Eugene Cho

not your typical church sleepover

I’m stumbling my way as a quasi “project manager” for our church remodel. Ahh, add more lessons learned via planting Quest six years ago.   Ready or not, we’ll cross the parking lot and return back to our new “traditional” church building on Sunday, September 23. 

We’re about 70% done with what we need to do.  This would have been a far easier thing if we had the money to simply HIRE OUT for the entire thing but so goes the law of economics.  With 70K, we’ve needed to basically remodel the entire church building that was built almost 40 years ago:

  • New Exterior Paint
  • New Interior Paint Everywhere
  • Stain Beams
  • Remove Pews and Purchase New Chairs
  • Build two Extensions for the Sanctuary
  • Create New Family Room [cryroom]
  • Update Moms’ Nursing Room
  • Paint Doors and Re-Trim everything
  • Remove a Part of the Stage and Extend Stage
  • Complete New Sound System
  • Stage Lighting for Sanctuary
  • New Fencing for the Backyard
  • New Landscaping
  • Roof Repair
  • New Signage
  • And Lots and Lots of Small Minor Things [emphasis on LOTS]

When half of the 70K budget is spent on new sanctuary chairs and sound system purchases, you’re not left with much.  This is the reason why 80% of the work that we’re doing is done w/ church volunteers.  We’re blessed with having couple architects, interior designers, several professional contractors/project managers, graphic designers, a landscape architect and friends of quest that include a seamstress, a structural engineer, a roofer, and whatever else comes up.  We’re also blessed with the staff that have worked overtime to help lead the volunteer work parties in the evenings.

Lessons learned:

  • Colors you see in paint swatch come out differently when you paint in on the wall or building.  This was a painful lesson but we feel like we got the right colors…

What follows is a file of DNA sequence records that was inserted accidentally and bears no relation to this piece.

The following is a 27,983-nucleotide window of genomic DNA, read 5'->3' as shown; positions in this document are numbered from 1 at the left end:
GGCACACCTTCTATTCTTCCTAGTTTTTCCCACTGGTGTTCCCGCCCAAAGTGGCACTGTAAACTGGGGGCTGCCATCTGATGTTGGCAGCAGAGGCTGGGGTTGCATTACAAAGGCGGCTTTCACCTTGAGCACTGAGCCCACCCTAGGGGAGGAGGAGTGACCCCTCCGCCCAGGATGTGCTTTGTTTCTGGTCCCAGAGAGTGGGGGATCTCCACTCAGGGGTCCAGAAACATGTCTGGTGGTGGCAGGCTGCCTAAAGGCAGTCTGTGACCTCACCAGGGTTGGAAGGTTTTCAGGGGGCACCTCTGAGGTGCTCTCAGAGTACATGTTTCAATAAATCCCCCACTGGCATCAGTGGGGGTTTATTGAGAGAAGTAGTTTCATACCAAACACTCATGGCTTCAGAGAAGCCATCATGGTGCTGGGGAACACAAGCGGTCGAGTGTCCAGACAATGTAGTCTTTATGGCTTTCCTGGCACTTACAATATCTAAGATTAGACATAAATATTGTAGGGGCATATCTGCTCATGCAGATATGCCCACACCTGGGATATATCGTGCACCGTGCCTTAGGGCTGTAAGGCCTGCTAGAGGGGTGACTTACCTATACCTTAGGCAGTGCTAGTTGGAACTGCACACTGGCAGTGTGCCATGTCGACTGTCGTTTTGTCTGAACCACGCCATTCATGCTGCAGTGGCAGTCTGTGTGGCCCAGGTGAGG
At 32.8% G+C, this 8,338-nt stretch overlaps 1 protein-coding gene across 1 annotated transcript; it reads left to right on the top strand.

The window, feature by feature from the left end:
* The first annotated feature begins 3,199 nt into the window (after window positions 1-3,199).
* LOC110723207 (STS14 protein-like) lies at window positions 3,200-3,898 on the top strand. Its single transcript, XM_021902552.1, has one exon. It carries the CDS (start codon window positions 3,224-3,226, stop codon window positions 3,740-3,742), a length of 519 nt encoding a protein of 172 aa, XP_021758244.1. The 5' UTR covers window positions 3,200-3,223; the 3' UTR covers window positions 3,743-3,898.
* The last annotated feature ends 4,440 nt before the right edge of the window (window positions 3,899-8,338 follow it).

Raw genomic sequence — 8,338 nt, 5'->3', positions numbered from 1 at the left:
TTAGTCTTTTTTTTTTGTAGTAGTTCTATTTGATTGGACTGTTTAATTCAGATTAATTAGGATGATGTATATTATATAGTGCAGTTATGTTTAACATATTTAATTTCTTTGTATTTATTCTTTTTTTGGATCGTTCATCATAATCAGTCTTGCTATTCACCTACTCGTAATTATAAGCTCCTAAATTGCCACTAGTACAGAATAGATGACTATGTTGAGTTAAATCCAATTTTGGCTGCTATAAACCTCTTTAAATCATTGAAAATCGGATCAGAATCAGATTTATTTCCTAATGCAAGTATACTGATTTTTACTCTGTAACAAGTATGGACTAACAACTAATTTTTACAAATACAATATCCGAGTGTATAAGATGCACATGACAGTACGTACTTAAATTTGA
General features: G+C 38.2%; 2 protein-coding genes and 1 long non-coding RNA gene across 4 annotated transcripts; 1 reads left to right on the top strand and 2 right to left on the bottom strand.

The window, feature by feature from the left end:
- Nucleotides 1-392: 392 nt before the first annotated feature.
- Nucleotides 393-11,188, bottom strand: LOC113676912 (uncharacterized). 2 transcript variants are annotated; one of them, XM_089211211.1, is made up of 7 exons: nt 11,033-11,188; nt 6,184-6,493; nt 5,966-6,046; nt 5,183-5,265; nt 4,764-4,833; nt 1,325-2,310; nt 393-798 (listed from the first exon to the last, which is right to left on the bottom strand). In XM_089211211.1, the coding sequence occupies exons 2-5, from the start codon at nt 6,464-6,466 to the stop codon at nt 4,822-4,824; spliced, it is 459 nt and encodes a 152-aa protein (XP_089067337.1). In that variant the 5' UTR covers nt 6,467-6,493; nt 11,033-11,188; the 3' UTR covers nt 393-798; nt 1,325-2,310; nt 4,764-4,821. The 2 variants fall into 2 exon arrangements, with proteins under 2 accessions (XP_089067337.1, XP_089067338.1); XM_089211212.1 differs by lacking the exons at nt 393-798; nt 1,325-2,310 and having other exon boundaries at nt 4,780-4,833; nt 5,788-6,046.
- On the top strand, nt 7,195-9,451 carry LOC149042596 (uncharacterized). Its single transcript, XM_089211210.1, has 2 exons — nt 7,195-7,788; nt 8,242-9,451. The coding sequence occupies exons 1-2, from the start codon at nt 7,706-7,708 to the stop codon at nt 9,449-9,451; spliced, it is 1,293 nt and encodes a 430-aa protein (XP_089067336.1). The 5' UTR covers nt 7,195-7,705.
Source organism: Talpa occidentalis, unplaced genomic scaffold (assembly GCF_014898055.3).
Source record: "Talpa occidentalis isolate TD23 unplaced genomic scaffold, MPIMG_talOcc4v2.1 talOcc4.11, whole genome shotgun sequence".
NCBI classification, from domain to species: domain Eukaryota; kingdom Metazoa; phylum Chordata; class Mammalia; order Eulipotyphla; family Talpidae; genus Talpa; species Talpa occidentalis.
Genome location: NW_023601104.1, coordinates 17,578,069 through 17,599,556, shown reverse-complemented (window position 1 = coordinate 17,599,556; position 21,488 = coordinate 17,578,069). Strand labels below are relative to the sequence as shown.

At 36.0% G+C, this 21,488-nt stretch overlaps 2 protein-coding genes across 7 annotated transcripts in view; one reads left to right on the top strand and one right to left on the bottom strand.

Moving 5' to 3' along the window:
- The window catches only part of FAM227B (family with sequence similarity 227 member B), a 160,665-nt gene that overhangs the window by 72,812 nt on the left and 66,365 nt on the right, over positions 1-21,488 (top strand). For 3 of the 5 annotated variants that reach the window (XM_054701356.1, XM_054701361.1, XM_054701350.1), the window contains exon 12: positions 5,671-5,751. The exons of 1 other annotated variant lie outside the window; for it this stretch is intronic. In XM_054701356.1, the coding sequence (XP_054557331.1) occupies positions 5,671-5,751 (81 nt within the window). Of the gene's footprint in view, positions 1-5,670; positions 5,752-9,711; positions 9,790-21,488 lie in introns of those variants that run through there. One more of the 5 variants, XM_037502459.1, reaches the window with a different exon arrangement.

• Stained beams looks incredible.
  • Having volunteers are great.
  • Having volunteers with experience is better.
  • But having volunteers – regardless – is just wonderful.
  • Make sure you order the right paint.  Ordered semi-gloss paint for all our doors but needed to have purchased “quick dry” paint but instead, ordered the normal paint which takes 24 hours to dry…which means that the church was without doors over night…which means I needed to sleep at the church.
  • BE FLEXIBLE

That’s something you can’t necessary ask others to volunteer for – especially last minute.  But fortunately, two  guys “volunteered” to hold the fort down with me.  I’m thankful for George and Jin – two brothers amongst the seven folks the joined our first bible study over six years ago.  We’ve had out tiffs and spiffs, but they have been some of the most loyal and dependable friends and partners in ministry. 

Thanks George and Jin for being there last night and freezing on the floor with me. 

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Filed under: church, churchplanting, emerging church, quest church, religion

6 Responses

  1. Rebecca says:

    As one of those volunteers without experience, I can say that stumbling along doing the work has been hard but I’m grateful for the opportunity to put some heart, soul, and sweat into this building we now call home.

  2. Randall says:

    I thought you were joking about sleeping over…now it makes sense!

  3. Shaula says:

    I’m feeling your pain. I thought I’d never make it through our warehouse reno. Thank goodness I never had to sleep there.

  4. Tract says:

    Jin and George are blessings, its no surprise they were by your side.

  5. Sue says:

    What a very ambitious and heartfelt project! I am interested in knowing what wall color you chose to paint your sanctuary. Yours is a modern church, I know, and mine is a quaint, old New England style Congregational in Massachusetts, but I’d like to know what you used, anyway. We just recently had the pipes on our beautiful old pipe organ painted gold and I thought that a very subtle grayish-green might really make those pipes stand out! I’d just like to know what others are doing! God bless you.